• Hint for calmer bedtime: one or two may become a comfort toy for naps and bedtime, but too many can over stimulate.
6. Cars and trains: Yes, they are for boys and girls!
• Crawling around or "driving" something is so much fun. They can go all through the rooms, over and under furniture and through the blocks!
• Tracks are fun and give little ones the practice of putting things together. But this purchase is not necessary if you don't have the space or money. It's fun to drive them through a channel of blocks or around and under furniture, too!
7. Lego Duplos: The larger pieces are a source of fun through 3-4 years of age. They are a safer purchase as it is natural for toys to go into the mouth for the first year or two.
• Texture alone is great as there are holes on one side and pegs on the other for little fingers to explore.
• Building towers and shapes will begin to develop in the second year. Before then they will enjoy clapping them together and pulling them apart. The pieces will be easier to pull apart if you start by putting them together at perpendicular angles.
• Extend the fun by giving them various containers for the blocks. Putting in and pouring out is great entertainment.
8. Stacking cup set: These have so many purposes!
• Stacking is a great visual motor skill that can transfer from these cups to other toys. Of course, knocking the tower down is the best part.
• When practicing nesting, just use two at first, using only a large and tiny one for success.
• Use them as containers to put items into and then dump them out (again, the best part!).
• These can be used as bathtub or sandbox toys for scooping and pouring.
• Some versions can also be used for color sorting, counting or as stamps for playdough.
• Later these make great cups for tea parties.
9. Balls: You might think a baby wouldn’t benefit, but balls are fun at any age!
• You can get nice textured soft rubber balls, balls with projections, or any non-toxic sports ball.
• They will try to mouth them initially, but you can show them how to roll the ball. This is a good interactive game which helps with visual tracking. Eventually, motor skills will advance and they will learn to pick it up and toss it (usually a pretty unpredictable arcJ).
• Balls can also be put in and out of containers and rolled down a slope.
10. Puzzles: Too soon you think? Start with wooden puzzles with large basic shapes.
• At first they will just dump them and put them in their mouths. At some point they will start aiming at the shape hole and enjoy doing the puzzle over and over.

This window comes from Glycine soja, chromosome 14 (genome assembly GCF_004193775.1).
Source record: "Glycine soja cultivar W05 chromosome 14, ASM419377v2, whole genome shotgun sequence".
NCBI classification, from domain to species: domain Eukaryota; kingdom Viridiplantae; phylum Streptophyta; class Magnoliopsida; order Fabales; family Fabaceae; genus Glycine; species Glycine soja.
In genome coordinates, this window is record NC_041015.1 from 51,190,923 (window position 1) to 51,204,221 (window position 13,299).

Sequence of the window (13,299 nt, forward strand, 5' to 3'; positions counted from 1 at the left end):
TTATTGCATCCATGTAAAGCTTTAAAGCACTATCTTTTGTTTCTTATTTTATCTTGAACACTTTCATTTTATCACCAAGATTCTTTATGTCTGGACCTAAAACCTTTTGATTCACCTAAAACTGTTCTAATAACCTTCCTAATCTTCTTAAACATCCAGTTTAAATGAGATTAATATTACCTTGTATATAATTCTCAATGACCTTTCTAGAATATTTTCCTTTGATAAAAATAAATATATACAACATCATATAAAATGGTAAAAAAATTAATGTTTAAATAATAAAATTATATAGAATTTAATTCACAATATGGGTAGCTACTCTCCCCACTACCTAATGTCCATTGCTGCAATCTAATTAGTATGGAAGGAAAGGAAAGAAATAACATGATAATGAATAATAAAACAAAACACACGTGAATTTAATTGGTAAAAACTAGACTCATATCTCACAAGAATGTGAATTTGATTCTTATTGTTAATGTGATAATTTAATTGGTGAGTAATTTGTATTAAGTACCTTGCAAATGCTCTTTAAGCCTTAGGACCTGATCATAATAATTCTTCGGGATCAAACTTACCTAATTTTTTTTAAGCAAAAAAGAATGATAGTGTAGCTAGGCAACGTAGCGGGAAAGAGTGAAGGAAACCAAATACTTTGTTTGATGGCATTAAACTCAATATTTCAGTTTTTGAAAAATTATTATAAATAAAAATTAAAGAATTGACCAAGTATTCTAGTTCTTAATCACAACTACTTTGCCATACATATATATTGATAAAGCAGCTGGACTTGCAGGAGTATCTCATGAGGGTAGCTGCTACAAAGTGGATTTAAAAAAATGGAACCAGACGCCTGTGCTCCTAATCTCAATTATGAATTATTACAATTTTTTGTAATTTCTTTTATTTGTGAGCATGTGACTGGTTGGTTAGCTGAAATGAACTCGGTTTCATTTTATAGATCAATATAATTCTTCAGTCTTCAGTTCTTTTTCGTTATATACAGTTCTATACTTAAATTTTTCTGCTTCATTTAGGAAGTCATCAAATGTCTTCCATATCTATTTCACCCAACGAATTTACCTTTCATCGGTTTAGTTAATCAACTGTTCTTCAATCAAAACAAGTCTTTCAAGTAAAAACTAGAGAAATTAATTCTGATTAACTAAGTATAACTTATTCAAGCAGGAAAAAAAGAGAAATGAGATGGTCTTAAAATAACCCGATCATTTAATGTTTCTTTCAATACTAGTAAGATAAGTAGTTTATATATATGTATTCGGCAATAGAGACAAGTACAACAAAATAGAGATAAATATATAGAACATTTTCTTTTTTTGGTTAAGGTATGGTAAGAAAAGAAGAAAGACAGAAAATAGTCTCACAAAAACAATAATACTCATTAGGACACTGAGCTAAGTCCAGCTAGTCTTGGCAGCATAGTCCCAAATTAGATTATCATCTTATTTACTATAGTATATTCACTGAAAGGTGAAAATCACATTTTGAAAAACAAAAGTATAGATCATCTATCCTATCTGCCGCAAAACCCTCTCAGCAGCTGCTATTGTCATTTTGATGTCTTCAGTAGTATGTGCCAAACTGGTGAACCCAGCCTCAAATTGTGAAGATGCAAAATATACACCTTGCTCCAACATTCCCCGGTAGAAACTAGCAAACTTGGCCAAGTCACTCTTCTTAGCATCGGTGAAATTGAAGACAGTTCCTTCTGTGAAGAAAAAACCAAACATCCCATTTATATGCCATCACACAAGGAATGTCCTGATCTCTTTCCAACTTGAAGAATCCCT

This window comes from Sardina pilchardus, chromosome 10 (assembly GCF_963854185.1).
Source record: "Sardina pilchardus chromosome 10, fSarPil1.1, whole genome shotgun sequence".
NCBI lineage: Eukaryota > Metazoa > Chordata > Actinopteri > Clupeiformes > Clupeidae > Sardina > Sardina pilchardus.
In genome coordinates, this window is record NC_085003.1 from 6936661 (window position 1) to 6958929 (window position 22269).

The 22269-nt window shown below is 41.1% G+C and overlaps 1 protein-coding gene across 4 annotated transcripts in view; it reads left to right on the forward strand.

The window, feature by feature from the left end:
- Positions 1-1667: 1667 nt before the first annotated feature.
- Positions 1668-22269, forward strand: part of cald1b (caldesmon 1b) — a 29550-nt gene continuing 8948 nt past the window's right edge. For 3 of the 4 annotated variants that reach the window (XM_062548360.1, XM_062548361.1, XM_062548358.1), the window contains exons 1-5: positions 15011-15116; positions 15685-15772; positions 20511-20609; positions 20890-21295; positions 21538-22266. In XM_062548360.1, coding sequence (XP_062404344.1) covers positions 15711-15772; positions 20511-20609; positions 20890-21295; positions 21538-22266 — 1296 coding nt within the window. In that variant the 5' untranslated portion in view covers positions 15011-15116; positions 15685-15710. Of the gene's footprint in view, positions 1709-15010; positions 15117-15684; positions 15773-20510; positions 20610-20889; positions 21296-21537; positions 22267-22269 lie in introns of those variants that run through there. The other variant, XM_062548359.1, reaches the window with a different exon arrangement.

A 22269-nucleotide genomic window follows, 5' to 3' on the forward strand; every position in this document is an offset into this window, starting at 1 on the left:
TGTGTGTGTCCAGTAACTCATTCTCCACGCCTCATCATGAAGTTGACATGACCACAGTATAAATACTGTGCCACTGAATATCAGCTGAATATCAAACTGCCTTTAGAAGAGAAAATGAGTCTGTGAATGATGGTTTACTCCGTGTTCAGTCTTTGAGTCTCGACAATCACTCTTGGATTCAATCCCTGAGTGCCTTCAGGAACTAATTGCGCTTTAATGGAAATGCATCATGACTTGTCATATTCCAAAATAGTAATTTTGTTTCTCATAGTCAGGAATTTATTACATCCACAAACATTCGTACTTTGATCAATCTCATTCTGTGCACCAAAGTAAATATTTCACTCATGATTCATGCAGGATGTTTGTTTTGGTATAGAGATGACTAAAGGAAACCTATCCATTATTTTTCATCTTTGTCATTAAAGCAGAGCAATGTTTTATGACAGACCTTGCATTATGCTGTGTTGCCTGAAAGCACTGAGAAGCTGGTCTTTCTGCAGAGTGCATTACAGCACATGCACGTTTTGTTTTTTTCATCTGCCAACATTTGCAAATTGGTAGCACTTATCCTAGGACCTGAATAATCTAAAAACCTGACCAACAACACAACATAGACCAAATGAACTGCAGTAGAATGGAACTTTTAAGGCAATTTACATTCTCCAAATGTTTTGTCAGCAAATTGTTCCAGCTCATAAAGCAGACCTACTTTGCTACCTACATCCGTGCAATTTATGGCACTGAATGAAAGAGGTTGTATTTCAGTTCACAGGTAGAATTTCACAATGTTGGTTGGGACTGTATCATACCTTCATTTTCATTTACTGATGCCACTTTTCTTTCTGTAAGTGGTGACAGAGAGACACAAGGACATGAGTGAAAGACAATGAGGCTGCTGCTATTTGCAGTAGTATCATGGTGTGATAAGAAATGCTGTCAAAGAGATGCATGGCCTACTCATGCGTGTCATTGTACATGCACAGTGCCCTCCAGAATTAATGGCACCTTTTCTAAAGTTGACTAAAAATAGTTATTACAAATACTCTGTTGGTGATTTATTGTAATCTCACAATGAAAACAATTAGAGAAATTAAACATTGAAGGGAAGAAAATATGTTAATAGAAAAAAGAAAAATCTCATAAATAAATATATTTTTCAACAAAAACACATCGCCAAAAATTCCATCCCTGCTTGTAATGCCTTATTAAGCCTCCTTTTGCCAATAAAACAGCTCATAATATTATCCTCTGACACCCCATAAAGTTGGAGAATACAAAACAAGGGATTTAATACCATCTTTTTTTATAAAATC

• There are a multitude of skills a child learns with puzzles from problem solving, manipulating items in their hands, and asking for help if they are stuck
• Some of the chunky piece puzzles have critters which can be used for imaginative play as they stand on their own or can be put into cups or other containers.
• Tip: extend the challenge. After they are successful completing single puzzles, take two or three puzzles and dump all of the pieces into a container. Then have them pull out one piece at a time and match it to the correct puzzle. This gives practice with visual scanning and problem solving.
As your child decreases mouthing behaviors, you can start adding in some more messy sensory play with sand and soapy bubbles. And when they are developmentally ready, you can continue to increase the gooshy and sticky components with playdough, paint, stickers, paper tearing and gluing. Hint: use a tray with sides for paint, glue, cutting and playdough projects so they have a clear idea of boundaries and the mess is somewhat contained!
Is this list missing your favorite toy? Of course there are many others you may want to consider. In fact, I was just thinking about how much fun a little pail and shovel is! Just remember it’s not so much about the stuff as the joy found in play.
And this is only part of the fun!! Social games, outings to the park, walks around the block or along the water’s edge or through a woods, playfulness during daily routines, playing “I Spy” on your outings, giving them a safe kitchen drawer to rummage through–these all add to the adventure of exploring and growing.
Praise your child’s efforts as well as their accomplishments! Enjoy their discoveries. Enjoy them!